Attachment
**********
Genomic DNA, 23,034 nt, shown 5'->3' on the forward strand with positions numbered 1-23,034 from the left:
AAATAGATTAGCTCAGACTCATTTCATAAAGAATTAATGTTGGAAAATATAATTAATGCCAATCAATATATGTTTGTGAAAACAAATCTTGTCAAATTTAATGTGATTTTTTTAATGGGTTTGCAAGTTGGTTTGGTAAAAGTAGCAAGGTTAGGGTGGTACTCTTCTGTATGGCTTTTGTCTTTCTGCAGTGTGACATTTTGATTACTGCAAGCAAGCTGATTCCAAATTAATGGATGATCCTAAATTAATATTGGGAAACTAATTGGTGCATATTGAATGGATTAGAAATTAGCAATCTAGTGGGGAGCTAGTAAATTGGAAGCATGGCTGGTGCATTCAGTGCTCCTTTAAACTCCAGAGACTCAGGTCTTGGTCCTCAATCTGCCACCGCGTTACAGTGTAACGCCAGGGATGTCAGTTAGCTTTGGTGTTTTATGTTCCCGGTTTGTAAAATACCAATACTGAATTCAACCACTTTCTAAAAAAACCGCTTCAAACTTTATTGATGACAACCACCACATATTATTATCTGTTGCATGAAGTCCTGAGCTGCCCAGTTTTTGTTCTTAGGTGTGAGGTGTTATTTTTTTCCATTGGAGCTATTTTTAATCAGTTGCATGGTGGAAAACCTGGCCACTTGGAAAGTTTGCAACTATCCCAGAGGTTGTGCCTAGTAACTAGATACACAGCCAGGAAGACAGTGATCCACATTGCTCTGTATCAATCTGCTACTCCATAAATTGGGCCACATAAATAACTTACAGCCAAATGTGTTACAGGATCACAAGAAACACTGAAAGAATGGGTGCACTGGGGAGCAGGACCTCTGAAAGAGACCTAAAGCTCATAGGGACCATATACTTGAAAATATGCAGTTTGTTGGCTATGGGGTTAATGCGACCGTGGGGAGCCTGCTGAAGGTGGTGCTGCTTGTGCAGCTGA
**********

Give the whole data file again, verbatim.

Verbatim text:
Genomic DNA, 23,034 nt, shown 5'->3' on the forward strand with positions numbered 1-23,034 from the left:
AAATAGATTAGCTCAGACTCATTTCATAAAGAATTAATGTTGGAAAATATAATTAATGCCAATCAATATATGTTTGTGAAAACAAATCTTGTCAAATTTAATGTGATTTTTTTAATGGGTTTGCAAGTTGGTTTGGTAAAAGTAGCAAGGTTAGGGTGGTACTCTTCTGTATGGCTTTTGTCTTTCTGCAGTGTGACATTTTGATTACTGCAAGCAAGCTGATTCCAAATTAATGGATGATCCTAAATTAATATTGGGAAACTAATTGGTGCATATTGAATGGATTAGAAATTAGCAATCTAGTGGGGAGCTAGTAAATTGGAAGCATGGCTGGTGCATTCAGTGCTCCTTTAAACTCCAGAGACTCAGGTCTTGGTCCTCAATCTGCCACCGCGTTACAGTGTAACGCCAGGGATGTCAGTTAGCTTTGGTGTTTTATGTTCCCGGTTTGTAAAATACCAATACTGAATTCAACCACTTTCTAAAAAAACCGCTTCAAACTTTATTGATGACAACCACCACATATTATTATCTGTTGCATGAAGTCCTGAGCTGCCCAGTTTTTGTTCTTAGGTGTGAGGTGTTATTTTTTTCCATTGGAGCTATTTTTAATCAGTTGCATGGTGGAAAACCTGGCCACTTGGAAAGTTTGCAACTATCCCAGAGGTTGTGCCTAGTAACTAGATACACAGCCAGGAAGACAGTGATCCACATTGCTCTGTATCAATCTGCTACTCCATAAATTGGGCCACATAAATAACTTACAGCCAAATGTGTTACAGGATCACAAGAAACACTGAAAGAATGGGTGCACTGGGGAGCAGGACCTCTGAAAGAGACCTAAAGCTCATAGGGACCATATACTTGAAAATATGCAGTTTGTTGGCTATGGGGTTAATGCGACCGTGGGGAGCCTGCTGAAGGTGGTGCTGCTTGTGCAGCTGA